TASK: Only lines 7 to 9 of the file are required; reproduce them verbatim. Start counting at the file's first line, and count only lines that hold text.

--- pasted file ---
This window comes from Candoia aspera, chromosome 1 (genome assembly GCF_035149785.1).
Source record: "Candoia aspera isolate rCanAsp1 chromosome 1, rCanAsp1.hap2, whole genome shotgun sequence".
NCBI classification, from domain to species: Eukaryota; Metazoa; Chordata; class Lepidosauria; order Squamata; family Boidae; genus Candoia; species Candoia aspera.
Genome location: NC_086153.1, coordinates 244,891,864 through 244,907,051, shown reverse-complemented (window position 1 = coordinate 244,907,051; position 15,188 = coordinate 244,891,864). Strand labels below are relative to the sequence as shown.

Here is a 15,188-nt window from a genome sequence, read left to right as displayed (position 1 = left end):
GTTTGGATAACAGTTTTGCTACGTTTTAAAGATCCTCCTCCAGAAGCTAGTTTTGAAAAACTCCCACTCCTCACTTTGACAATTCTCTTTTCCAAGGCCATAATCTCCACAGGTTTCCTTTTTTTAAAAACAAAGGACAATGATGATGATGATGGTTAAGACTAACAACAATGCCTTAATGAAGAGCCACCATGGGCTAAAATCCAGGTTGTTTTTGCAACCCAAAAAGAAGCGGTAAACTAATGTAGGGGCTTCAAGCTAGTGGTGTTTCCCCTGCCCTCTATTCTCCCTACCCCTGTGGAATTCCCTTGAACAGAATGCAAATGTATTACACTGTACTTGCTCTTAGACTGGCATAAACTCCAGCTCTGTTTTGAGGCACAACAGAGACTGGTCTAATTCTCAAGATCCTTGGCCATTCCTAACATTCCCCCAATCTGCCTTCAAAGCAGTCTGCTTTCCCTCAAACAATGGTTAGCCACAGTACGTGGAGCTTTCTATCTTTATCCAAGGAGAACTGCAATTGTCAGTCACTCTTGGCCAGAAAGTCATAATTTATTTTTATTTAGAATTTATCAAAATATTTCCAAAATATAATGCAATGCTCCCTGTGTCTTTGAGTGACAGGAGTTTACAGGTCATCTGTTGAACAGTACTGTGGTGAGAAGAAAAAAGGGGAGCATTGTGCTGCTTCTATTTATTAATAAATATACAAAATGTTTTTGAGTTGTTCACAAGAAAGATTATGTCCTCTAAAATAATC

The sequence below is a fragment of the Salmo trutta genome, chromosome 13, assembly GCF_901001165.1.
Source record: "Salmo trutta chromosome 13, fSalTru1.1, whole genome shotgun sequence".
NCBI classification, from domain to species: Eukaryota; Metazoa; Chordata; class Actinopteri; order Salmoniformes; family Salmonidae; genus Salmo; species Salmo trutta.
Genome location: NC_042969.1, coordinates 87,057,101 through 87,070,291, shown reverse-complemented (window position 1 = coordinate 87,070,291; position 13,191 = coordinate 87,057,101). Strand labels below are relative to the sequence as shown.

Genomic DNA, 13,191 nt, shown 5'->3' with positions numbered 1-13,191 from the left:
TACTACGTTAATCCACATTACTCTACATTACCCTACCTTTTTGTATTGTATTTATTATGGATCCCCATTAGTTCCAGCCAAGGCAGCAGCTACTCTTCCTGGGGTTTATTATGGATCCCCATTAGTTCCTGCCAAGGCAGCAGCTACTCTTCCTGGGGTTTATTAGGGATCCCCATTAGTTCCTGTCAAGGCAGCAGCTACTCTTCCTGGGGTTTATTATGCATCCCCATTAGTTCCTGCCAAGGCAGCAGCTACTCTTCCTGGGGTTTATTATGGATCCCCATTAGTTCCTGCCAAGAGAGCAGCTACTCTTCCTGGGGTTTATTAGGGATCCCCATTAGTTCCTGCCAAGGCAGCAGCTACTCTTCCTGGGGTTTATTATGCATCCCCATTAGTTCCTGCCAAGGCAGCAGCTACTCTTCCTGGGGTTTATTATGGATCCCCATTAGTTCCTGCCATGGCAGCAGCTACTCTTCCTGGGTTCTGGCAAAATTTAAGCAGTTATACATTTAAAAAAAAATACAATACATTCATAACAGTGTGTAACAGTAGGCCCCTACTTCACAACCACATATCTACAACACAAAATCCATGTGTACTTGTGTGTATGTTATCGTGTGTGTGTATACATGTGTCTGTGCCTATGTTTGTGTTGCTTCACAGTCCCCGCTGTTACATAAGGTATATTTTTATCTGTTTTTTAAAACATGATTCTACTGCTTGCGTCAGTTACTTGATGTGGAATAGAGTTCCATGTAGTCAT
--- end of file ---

The sequence below is a fragment of the Salmo trutta genome, chromosome 13, assembly GCF_901001165.1.
Source record: "Salmo trutta chromosome 13, fSalTru1.1, whole genome shotgun sequence".
NCBI classification, from domain to species: Eukaryota; Metazoa; Chordata; class Actinopteri; order Salmoniformes; family Salmonidae; genus Salmo; species Salmo trutta.